After a nice continental breakfast (Andre missed his omelettes) team Lipstick took off toward the Mali border on most probably the only main road connecting Senegal and Mali.
This could be seen by the massive amounts of trucks which were loaded to their limits and often some of them could be seen laying on the site of the road with some sorts of breakdown problems.
At first the team thought of hallucinating – but there really was a cow on top of a fully loaded truck driving at 100km in 41 degrees Celsius.
The poor animal was clearly not impressed and team Lipstick was not sure whether this is the truck drivers fresh meal supply or a new form dry ageing good steaks…
The road started to show some serious signs of ill repair and the drive became a sort of an African Slalom negotiating the ever end ever more prominent potholes. The rule up here seems to be to drive on either site of the road as long as there are no potholes or fewer to avoid.
Facing oncoming trucks at first was a big hectic but the rule of the game soon showed that however is driving on the wrong site will have to retreat to their site when oncoming traffic is faced.
Judging by the size of the luggage on this bus- team Lipstick thought that this must be an annual outing of an African female bowling club…
So some 180 km later Lipstick reached the Senegalese border Town of Belle where dozens and dozens of trucks now parked up both sites of the road (but directed towards Mali) so Lipstick had to find its way through the middle of these kings of the road…
Whilst this initially was a strange feeling driving through an alley of 30 tonners it proved to be the hit of the day because team Lipstick totally missed the Senegal Border post, the Senegal Customs department and the Senegalese passport control…
All of a sudden from nowhere a sign appeared “Mali customs Control” and an officer on the road asked team Lipstick to proceed to their customs office some 20m on the right of the road.
Decision time: Does one drive back to find the Senegalese border control and their custom department to have the team stamped out of the country as well as the carnet signed to show that Lipstick left the country of ignore everything and proceed with the Mali formalities?
Team Lipstick decided it was time for revenge with respect to the 4 hour waiting period at customs in Dakar and decided rather to waive back towards the Senegalese site and opt out of maybe lengthy check outs and waits in the queue..
The Mali Custom Control Office on the road to Kayes.
Many cars seem to have been confiscated here
Amongst the confiscated cars is also this one from Heidelberg… should the previous owner want the car back team Lipstick can provide the correct coordinates….
So they followed the Mali officials invitation the proceed to the Mali customs department where rather friendly officials regarded the filling out of the Carnet de passage as one of their highlights of the Day and they completed this process in under 20 minutes where after we were asked to proceed through to border control. In return for their efficiency team Lipstick rewarded them with 2 Golf hats –compliments of Claas tractors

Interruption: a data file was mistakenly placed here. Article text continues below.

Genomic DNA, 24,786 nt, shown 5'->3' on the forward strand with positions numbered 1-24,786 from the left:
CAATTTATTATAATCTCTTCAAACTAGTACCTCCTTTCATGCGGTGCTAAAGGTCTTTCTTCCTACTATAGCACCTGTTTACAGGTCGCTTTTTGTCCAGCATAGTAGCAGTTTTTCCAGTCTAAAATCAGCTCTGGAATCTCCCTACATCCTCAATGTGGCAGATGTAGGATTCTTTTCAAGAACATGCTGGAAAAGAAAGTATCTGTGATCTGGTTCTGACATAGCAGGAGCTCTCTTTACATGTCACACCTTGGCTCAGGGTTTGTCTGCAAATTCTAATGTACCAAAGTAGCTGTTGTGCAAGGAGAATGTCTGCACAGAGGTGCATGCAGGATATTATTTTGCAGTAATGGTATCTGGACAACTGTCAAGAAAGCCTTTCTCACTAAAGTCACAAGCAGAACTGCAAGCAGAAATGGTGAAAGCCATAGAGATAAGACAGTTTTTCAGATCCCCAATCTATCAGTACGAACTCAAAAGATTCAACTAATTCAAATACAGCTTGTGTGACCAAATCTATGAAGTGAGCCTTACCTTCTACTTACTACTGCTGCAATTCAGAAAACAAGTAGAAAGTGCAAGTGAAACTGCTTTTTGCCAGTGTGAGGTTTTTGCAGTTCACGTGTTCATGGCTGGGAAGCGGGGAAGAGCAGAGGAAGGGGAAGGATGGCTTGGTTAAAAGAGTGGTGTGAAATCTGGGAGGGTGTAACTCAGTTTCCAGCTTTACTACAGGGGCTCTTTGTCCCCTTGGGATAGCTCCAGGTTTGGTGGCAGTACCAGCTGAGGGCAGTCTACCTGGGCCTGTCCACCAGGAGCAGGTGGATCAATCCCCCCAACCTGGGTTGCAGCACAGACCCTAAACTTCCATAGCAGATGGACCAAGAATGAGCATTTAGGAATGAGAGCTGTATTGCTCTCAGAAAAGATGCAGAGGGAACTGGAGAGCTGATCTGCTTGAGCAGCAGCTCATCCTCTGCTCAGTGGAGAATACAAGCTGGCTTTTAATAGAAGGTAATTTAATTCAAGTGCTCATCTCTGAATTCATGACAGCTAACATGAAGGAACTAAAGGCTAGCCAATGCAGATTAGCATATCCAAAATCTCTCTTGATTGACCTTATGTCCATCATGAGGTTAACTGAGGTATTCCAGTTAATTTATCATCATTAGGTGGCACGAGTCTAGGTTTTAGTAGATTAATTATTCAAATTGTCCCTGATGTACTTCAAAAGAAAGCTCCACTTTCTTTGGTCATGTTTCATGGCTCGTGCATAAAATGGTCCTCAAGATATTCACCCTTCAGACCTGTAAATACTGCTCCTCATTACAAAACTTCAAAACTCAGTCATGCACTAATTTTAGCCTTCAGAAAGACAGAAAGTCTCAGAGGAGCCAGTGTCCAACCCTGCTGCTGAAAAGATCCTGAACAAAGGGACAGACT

(By the way Andre is continuously looking for potentially new business for Claas… )
It was now time for passport and Visa entry and again 10 minutes later all was stamped and Willy was handed a blue plastic token as the entry card to Mali.
This token had to be given to the man whose job consists of lifting and lowering the rather rusted boom and in doing so allowing cars and truck the entry into Mali
Give me the token and I will lift the boom – simple way of crossing from Senegal to Mali….
The road would take Lipstick via Kayes and Diema to Bamako – the capital of Mali.
The option of driving via Kala and Kita was advised against by a Mali citizen whom the team met at breakfast earlier in the day.
So the chosen road happened to be a toll road (Peage) and at 4 different pay stations along the route a payment of 500 CAF (R 10,–) had to be made. The road had much less potholes then existing on the Senegalese site and took Lipstick through some mountainous areas in northern Mali before turning south towards Bamako. Team Lipstick was surprised by the green stretches of land on both sites of the road which must have been the result of some earlier rainfalls and was in stark contrast to the harsher bushveld on the Senegalese site.
With the Garmin Navigation system and the tracks4africa map loaded it was a pleasure driving through Northern Mali and enjoying the beautiful landscape.
The traffic became heavier and heavier on approach to Bamako…
Bamako is the capital and largest city of Mali, with a population of 1.8 million. In 2006, it was estimated to be the fastest growing city in Africa and sixth fastest in the world (Source Wikipedia)
The growth of Bamako must relate to the population as the growth is not reflected in modern streets and infrastructure driving through Bamako is sheer management by chaos and the Garmin Navi continuously sending wrong turn instructions due to one way streets most probably having been created only recently….
Team Lipstick therefor engaged the service of a motor bike taxi to guide them to their choice of residence and the 2 guys on the bike even stopped traffic for Lipstick so that the one and other turn off could be done with greater ease.
And so Team Lipstick crossed the mighty Niger river before finding a place to rest